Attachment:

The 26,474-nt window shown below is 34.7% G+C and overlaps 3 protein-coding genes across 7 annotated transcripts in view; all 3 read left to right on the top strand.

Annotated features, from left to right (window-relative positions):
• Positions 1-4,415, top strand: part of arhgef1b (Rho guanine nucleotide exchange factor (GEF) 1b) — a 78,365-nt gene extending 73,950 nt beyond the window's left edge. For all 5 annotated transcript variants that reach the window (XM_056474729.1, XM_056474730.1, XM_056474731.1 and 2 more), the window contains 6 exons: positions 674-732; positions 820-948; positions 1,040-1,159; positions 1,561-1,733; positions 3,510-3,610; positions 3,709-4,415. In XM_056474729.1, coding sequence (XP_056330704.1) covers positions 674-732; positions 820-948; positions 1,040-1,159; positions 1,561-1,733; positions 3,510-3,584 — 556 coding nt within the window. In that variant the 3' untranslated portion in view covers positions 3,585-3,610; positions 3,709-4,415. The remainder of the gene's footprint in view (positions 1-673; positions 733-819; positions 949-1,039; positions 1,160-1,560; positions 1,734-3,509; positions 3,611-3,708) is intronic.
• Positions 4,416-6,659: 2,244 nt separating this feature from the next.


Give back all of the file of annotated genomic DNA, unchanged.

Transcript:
The 26,474-nt window shown below is 34.7% G+C and overlaps 3 protein-coding genes across 7 annotated transcripts in view; all 3 read left to right on the top strand.

Annotated features, from left to right (window-relative positions):
• Positions 1-4,415, top strand: part of arhgef1b (Rho guanine nucleotide exchange factor (GEF) 1b) — a 78,365-nt gene extending 73,950 nt beyond the window's left edge. For all 5 annotated transcript variants that reach the window (XM_056474729.1, XM_056474730.1, XM_056474731.1 and 2 more), the window contains 6 exons: positions 674-732; positions 820-948; positions 1,040-1,159; positions 1,561-1,733; positions 3,510-3,610; positions 3,709-4,415. In XM_056474729.1, coding sequence (XP_056330704.1) covers positions 674-732; positions 820-948; positions 1,040-1,159; positions 1,561-1,733; positions 3,510-3,584 — 556 coding nt within the window. In that variant the 3' untranslated portion in view covers positions 3,585-3,610; positions 3,709-4,415. The remainder of the gene's footprint in view (positions 1-673; positions 733-819; positions 949-1,039; positions 1,160-1,560; positions 1,734-3,509; positions 3,611-3,708) is intronic.
• Positions 4,416-6,659: 2,244 nt separating this feature from the next.